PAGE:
Or an orthodox Jew or a deeply observant Muslim or, for that matter, a political ideologue committed to the Party above all. What all these religious and political bodies offer is a framework within which our personal identities can be developed—nurtured even—and ultimately compressed into similar forms. There is stability, consistency, a reliable level of expectation, and a sense of belonging to a movement that can put things right. But resentment and envy can grow where contractual obligations stand in the place of the risk of faith.

Our identity is built up over a lifetime, but begins with an irritant like a grain of sand: Who am I? What am I to do? Whether it becomes a pearl or a festering sore is largely the result of a myriad of decisions, some imposed upon us as children and others carved out of our own experience as we gauge the distance from where we are to the sunlit clearing up ahead where we think we want to be.

Of the many quotes from Ellen White, one of the founders of the Adventist church, that my generation took in as youth, the one that moved me the most and has remained a touchstone for me as a teacher is, “It is the work of true education to develop this power, to train the youth to be thinkers, and not mere reflectors of other men’s thoughts,” from the book, Education.

Adopted as a general principle of education this idea has a quietly revolutionary power to it. It suggests first, that thinking is not incidental, but is the goal of true education; that no matter what the content of the course, the primary outcome should be the training of the mind for independent thinking. Second, that thoughtful reflection within a religious context is not an adjunct to religious rules and practices but is the grammar and language of one’s spiritual expression. And finally, that for all the knowledge one might gain from others, there is no substitute for personal experience.

At no other time in history have we had the capacity to know so much about other religions, cultures, mindsets, and philosophies of life. Yet, on all sides we see not openness and capaciousness, but fearfulness and divisiveness and retreat. This is not the first time in history for such a reaction, and it most certainly will not be the last, but neither is it the worst expression of this debilitating exclusivity. But we must take responsibility for our own ignorance and fear. A good start is to think of ourselves as belonging to the human family.

I remember an afternoon spent in a open-air market in Bali, when two young Balinese men and I began a conversation near a memorial to the bombing in 2002 which took the lives of over 200 people from 22 nations and injured hundreds more. A granite slab with the names of the victims now stands where the pub that was the initial target was incinerated in the blast. The two had been teenagers when the bombing occurred and knew some of the Balinese victims. They taught me some Indonesian words and I taught them some English. We talked about Hinduism, Islam, and Christianity. They talked about their families; I talked about mine. They spoke of their hopes for a university education and I shared my love of teaching with them. Nothing earthshaking, no headlines, but simply three people overcoming numerous barriers to communication for the joy of understanding another person, another culture.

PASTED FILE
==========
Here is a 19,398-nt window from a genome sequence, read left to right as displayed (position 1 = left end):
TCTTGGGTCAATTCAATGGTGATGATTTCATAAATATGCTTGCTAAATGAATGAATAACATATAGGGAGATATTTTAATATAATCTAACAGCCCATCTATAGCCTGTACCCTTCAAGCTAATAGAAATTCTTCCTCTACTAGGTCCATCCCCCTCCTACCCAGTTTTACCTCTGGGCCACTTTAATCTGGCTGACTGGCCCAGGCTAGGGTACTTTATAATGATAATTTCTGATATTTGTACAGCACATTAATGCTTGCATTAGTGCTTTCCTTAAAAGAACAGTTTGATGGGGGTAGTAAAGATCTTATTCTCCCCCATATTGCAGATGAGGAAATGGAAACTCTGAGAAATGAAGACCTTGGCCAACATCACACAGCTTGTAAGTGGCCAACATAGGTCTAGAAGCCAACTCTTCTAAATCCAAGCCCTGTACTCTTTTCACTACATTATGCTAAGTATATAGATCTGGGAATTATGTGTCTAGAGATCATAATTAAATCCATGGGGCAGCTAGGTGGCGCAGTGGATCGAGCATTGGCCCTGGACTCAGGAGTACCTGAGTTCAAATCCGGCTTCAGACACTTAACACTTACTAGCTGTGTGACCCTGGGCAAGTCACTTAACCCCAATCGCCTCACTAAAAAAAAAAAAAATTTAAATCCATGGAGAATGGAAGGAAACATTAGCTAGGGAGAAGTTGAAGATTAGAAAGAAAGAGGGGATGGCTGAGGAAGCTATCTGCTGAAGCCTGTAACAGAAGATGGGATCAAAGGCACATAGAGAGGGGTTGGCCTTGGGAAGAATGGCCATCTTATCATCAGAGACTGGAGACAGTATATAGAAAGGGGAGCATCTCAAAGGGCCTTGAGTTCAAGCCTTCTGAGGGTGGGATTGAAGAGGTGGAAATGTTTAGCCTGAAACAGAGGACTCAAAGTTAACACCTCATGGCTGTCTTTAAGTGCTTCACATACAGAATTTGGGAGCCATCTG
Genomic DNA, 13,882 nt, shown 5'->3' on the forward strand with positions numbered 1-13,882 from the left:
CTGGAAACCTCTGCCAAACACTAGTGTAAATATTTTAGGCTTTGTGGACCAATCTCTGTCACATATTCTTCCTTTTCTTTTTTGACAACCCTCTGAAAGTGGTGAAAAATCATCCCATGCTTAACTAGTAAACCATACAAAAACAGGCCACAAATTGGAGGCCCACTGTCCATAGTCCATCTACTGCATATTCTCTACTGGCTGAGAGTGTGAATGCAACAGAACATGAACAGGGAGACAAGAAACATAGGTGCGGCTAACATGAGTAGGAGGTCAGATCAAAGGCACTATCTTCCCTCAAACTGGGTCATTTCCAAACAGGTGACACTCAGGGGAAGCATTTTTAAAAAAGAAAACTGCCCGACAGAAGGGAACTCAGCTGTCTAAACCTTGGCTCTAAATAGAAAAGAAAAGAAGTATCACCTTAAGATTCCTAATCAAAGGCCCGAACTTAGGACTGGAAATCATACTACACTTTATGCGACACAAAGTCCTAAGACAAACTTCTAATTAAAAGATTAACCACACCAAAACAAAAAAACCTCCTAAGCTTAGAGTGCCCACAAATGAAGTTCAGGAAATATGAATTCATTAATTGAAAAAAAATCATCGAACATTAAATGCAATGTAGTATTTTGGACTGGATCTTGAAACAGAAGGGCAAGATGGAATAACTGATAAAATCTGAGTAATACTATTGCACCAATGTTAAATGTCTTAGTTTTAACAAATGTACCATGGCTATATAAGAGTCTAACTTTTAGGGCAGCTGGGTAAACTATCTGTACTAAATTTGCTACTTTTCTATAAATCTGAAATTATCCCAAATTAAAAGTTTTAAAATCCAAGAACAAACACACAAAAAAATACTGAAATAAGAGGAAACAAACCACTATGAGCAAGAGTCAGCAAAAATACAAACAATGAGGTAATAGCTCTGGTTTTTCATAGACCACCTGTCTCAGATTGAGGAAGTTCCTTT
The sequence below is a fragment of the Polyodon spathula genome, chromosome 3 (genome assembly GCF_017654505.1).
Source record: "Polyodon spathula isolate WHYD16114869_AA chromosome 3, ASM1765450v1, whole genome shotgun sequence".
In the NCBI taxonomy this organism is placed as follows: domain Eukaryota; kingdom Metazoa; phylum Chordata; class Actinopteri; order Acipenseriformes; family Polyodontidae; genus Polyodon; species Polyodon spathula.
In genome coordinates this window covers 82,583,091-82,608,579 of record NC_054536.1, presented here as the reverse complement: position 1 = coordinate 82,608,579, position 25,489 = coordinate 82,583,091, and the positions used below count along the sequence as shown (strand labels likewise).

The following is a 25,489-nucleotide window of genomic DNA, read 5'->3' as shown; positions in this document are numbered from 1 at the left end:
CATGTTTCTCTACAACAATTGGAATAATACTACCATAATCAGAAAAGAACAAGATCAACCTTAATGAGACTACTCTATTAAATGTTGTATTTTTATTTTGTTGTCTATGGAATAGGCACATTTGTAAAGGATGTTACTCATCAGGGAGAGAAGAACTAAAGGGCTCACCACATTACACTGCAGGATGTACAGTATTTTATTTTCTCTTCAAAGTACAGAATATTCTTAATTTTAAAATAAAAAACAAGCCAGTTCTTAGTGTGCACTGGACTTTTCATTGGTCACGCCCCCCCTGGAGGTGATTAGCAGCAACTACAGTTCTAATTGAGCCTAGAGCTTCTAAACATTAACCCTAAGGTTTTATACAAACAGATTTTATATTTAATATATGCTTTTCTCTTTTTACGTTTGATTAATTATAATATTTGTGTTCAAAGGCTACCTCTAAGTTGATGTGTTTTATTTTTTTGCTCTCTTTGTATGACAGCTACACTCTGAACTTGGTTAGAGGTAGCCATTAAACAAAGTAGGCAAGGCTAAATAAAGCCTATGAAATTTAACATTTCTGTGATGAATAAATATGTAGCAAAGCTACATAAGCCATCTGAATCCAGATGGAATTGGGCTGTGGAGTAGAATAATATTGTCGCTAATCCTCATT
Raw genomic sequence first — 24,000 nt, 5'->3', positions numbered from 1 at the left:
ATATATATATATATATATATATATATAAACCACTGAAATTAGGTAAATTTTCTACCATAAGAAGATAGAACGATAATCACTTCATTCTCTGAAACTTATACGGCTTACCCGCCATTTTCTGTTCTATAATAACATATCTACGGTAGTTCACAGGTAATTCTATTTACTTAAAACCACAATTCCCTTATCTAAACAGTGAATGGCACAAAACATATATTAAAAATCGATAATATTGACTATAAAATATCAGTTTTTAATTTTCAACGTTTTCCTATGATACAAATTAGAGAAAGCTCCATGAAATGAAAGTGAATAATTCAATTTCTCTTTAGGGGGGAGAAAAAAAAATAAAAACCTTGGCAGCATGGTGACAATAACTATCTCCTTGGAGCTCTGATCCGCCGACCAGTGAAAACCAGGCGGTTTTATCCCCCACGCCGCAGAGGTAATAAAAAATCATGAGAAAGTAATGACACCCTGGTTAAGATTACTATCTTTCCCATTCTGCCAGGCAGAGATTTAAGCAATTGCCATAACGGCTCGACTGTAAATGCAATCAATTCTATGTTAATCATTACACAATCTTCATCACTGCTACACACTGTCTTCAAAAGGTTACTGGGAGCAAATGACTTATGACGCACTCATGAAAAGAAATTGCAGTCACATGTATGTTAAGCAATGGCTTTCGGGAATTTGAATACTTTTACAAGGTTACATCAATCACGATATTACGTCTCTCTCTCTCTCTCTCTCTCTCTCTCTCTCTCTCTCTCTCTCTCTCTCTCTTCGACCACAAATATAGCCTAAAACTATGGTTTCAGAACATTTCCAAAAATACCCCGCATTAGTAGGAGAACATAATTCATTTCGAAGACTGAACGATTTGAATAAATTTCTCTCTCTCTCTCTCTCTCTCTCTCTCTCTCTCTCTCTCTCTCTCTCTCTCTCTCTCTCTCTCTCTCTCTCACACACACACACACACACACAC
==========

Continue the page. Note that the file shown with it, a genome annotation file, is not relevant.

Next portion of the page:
Looking back over a lifetime of teaching and learning, my willingness to be open to different ideas and experiences has varied in proportion to my confidence that I am always on the road to Emmaus, and whoever my companion of the moment may be there is, as Eliot wrote, ”a third who walks always beside” us.

Having begun my teaching life in an Adventist college, with every intention of staying there, I smile to find myself through circumstance, temperament, and opportunity, one semester from completing that trajectory in a Catholic women’s college serving students from disadvantaged backgrounds.

“What you must realize, what you must even come to praise, is the fact that there is no right way that is going to become apparent to you once and for all. . . Wisdom is accepting the truth of this. Courage is persisting with life in spite of it. And faith is finding yourself, in the deepest part of your soul, in the very heart of who you are, moved to praise it.” — Christian Wiman, My Bright Abyss.

Photo: Ben White, Unsplash.com

2 thoughts on “Capacious Inclusion

  1. Great question! I think that when we wake up to the many ways people worship, believe, and belong in their faith communities, it may initially shake us. But when we begin to thoughtfully and prayerfully examine our beliefs and others’ for ourselves that our faith and conviction can develop. So it’s essential that we experience our faith for ourselves and not just as an inherited legacy. Faith is what I would call a ‘bracing risk.’ It’s risky enough that we must attend to it every day as we meet others and their convictions —and as our convictions are tested. So convictions can grow but they can’t be transplanted. Thanks for commenting!